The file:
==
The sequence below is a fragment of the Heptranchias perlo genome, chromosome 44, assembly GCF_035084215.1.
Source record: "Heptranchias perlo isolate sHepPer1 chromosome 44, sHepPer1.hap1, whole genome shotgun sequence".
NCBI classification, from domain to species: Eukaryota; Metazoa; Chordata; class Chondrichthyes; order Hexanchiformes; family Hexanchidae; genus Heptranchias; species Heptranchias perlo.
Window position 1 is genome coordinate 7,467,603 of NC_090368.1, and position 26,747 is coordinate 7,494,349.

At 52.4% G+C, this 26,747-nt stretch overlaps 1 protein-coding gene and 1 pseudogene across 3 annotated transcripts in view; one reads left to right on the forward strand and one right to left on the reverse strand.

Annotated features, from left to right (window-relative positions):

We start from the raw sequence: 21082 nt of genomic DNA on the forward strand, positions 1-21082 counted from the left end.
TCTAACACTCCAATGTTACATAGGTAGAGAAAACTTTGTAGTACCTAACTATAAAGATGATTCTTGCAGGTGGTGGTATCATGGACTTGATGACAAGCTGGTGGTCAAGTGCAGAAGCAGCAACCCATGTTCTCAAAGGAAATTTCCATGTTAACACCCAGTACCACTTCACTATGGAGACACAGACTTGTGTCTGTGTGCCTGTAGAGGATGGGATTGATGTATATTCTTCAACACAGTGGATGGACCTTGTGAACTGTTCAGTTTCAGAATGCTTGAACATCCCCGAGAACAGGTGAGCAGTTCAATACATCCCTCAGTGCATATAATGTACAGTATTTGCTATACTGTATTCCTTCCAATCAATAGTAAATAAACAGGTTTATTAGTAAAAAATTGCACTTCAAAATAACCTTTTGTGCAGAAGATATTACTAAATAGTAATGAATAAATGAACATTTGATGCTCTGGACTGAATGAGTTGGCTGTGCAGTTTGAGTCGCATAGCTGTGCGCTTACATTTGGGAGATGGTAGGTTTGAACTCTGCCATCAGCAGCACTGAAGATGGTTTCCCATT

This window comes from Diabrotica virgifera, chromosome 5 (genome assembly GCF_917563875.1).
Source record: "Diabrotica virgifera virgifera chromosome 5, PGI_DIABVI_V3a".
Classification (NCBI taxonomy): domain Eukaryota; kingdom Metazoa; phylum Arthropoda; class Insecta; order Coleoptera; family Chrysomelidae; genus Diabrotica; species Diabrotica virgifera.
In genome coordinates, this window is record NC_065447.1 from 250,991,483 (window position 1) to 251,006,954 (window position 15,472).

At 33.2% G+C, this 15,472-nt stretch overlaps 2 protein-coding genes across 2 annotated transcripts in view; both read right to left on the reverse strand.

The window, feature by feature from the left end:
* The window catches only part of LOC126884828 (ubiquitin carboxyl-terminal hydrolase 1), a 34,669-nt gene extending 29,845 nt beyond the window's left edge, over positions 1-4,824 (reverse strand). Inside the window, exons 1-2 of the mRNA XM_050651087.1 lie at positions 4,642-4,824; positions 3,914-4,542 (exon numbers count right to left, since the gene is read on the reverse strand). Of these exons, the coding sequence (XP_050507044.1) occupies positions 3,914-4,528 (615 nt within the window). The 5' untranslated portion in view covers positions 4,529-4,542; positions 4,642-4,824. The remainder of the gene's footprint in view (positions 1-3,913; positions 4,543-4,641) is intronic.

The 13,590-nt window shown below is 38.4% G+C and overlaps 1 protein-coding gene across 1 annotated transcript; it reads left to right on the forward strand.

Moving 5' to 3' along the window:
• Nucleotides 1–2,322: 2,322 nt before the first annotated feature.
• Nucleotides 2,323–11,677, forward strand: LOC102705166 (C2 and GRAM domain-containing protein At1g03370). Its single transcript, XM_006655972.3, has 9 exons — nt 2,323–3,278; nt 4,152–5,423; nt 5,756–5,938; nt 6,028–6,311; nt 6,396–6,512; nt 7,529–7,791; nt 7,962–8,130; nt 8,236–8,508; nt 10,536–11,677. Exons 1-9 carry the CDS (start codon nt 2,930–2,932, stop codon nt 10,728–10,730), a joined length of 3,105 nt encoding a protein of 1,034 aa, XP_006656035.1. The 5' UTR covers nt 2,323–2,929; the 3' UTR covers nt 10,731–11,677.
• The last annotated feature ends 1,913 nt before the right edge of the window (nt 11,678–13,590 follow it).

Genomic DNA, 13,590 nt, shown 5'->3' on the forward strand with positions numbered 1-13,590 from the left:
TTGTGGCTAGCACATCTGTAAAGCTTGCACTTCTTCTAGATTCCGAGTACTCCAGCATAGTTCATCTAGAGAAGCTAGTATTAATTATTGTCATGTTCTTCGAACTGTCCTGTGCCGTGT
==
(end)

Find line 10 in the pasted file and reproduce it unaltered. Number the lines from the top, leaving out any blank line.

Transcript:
Source record: "Diabrotica virgifera virgifera chromosome 5, PGI_DIABVI_V3a".